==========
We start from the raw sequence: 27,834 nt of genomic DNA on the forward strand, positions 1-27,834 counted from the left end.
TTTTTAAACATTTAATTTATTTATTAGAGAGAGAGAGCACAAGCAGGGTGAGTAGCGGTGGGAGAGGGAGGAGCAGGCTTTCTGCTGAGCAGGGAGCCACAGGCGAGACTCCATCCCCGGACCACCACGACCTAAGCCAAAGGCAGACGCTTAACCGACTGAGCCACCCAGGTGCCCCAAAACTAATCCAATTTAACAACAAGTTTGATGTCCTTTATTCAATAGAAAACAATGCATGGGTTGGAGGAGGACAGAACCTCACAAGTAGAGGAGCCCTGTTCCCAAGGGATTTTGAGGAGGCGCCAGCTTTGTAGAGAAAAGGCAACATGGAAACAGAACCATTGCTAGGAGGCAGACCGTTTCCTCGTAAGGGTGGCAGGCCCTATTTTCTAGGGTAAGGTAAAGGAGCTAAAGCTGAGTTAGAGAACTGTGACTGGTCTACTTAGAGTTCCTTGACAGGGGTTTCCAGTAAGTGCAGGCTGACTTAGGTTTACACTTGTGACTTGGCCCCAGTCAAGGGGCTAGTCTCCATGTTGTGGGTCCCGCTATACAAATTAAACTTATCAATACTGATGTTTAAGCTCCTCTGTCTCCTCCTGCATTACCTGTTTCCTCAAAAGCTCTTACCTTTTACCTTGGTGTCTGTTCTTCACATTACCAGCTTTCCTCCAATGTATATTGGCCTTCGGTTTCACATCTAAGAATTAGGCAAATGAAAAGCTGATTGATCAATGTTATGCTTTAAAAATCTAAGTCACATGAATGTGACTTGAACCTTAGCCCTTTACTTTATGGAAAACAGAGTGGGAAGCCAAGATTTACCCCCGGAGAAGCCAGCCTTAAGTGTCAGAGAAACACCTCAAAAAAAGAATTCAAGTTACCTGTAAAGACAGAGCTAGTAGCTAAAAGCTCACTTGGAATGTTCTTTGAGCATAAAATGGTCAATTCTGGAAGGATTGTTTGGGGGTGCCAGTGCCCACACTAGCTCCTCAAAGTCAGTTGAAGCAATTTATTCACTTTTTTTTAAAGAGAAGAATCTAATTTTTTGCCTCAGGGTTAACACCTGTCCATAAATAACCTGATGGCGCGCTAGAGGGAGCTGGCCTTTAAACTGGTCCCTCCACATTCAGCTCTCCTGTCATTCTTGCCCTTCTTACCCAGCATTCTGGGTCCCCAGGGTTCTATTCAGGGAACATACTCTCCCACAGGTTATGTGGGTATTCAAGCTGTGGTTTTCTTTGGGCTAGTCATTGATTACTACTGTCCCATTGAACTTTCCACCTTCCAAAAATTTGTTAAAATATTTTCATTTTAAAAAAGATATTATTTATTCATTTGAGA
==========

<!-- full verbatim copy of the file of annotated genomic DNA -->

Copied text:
We start from the raw sequence: 27,834 nt of genomic DNA on the forward strand, positions 1-27,834 counted from the left end.
TTTTTAAACATTTAATTTATTTATTAGAGAGAGAGAGCACAAGCAGGGTGAGTAGCGGTGGGAGAGGGAGGAGCAGGCTTTCTGCTGAGCAGGGAGCCACAGGCGAGACTCCATCCCCGGACCACCACGACCTAAGCCAAAGGCAGACGCTTAACCGACTGAGCCACCCAGGTGCCCCAAAACTAATCCAATTTAACAACAAGTTTGATGTCCTTTATTCAATAGAAAACAATGCATGGGTTGGAGGAGGACAGAACCTCACAAGTAGAGGAGCCCTGTTCCCAAGGGATTTTGAGGAGGCGCCAGCTTTGTAGAGAAAAGGCAACATGGAAACAGAACCATTGCTAGGAGGCAGACCGTTTCCTCGTAAGGGTGGCAGGCCCTATTTTCTAGGGTAAGGTAAAGGAGCTAAAGCTGAGTTAGAGAACTGTGACTGGTCTACTTAGAGTTCCTTGACAGGGGTTTCCAGTAAGTGCAGGCTGACTTAGGTTTACACTTGTGACTTGGCCCCAGTCAAGGGGCTAGTCTCCATGTTGTGGGTCCCGCTATACAAATTAAACTTATCAATACTGATGTTTAAGCTCCTCTGTCTCCTCCTGCATTACCTGTTTCCTCAAAAGCTCTTACCTTTTACCTTGGTGTCTGTTCTTCACATTACCAGCTTTCCTCCAATGTATATTGGCCTTCGGTTTCACATCTAAGAATTAGGCAAATGAAAAGCTGATTGATCAATGTTATGCTTTAAAAATCTAAGTCACATGAATGTGACTTGAACCTTAGCCCTTTACTTTATGGAAAACAGAGTGGGAAGCCAAGATTTACCCCCGGAGAAGCCAGCCTTAAGTGTCAGAGAAACACCTCAAAAAAAGAATTCAAGTTACCTGTAAAGACAGAGCTAGTAGCTAAAAGCTCACTTGGAATGTTCTTTGAGCATAAAATGGTCAATTCTGGAAGGATTGTTTGGGGGTGCCAGTGCCCACACTAGCTCCTCAAAGTCAGTTGAAGCAATTTATTCACTTTTTTTTAAAGAGAAGAATCTAATTTTTTGCCTCAGGGTTAACACCTGTCCATAAATAACCTGATGGCGCGCTAGAGGGAGCTGGCCTTTAAACTGGTCCCTCCACATTCAGCTCTCCTGTCATTCTTGCCCTTCTTACCCAGCATTCTGGGTCCCCAGGGTTCTATTCAGGGAACATACTCTCCCACAGGTTATGTGGGTATTCAAGCTGTGGTTTTCTTTGGGCTAGTCATTGATTACTACTGTCCCATTGAACTTTCCACCTTCCAAAAATTTGTTAAAATATTTTCATTTTAAAAAAGATATTATTTATTCATTTGAGA